Has posted calories on fast food menus had an impact on childhood obesity

Posted calorie content not really helping

Researchers surveyed the menu selections of 349 children and adolescents. They were eating at fast-food restaurants both before and after they listed the calorie content of their products.

The young people in *this* study came from low-income communities in New York and Newark, New Jersey and ranged in age from one to seventeen.

The restaurants included four of the largest chains: McDonald's, Burger King, Wendy's, and K-F-C.

The results-- published in the International Journal of Obesity-- are discouraging to those who hope calorie labeling will help stem the tide of childhood obesity.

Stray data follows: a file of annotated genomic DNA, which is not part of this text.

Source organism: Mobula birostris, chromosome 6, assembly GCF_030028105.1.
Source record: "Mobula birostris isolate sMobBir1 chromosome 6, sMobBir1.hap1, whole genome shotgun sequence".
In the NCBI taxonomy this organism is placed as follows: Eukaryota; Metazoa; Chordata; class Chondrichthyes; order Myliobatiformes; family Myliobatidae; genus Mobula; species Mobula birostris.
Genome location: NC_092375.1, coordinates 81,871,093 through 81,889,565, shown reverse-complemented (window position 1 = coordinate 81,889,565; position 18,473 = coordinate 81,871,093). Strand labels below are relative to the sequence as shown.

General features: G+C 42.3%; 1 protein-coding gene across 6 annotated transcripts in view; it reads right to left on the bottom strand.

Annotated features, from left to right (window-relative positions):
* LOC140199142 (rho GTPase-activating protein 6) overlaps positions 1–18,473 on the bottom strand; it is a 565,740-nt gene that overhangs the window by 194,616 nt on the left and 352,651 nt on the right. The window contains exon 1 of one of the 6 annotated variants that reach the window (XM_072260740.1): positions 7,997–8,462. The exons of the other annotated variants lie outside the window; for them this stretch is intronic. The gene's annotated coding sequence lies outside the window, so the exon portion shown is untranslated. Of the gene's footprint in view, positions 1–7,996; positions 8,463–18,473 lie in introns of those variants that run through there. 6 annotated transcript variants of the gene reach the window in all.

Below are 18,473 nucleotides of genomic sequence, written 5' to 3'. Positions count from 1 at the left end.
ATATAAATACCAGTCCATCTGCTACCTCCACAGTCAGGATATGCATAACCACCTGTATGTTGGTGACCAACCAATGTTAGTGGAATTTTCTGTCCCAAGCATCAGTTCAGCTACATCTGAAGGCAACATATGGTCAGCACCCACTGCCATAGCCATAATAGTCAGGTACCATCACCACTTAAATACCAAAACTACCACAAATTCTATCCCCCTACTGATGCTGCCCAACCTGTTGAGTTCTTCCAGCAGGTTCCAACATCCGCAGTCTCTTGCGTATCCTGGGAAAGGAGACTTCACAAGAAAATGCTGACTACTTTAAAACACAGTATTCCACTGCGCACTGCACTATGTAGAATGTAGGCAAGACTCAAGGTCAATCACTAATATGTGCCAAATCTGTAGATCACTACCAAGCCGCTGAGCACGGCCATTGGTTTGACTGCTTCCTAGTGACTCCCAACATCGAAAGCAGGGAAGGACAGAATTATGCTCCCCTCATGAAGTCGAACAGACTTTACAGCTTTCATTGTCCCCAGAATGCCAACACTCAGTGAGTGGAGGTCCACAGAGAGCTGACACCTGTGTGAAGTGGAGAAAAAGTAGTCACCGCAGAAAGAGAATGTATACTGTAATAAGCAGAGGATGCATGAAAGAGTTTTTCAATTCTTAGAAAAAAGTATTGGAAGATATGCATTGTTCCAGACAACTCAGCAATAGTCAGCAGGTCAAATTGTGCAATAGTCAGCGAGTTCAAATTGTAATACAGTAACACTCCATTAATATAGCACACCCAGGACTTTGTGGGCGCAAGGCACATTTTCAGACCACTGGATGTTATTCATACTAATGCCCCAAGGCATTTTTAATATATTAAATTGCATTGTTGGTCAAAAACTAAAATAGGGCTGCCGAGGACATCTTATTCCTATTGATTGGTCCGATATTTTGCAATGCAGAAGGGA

The authors say the labels had *no* effect on the number of calories in the kids' food choices.

While many of the adolescents noticed the calorie listings, only *nine* per cent said they considered the information when ordering.

The authors note that adolescents in the survey reported their parents had *some* influence on their food selection-- suggesting some guidance from mom and dad *could* help them make healthier choices.

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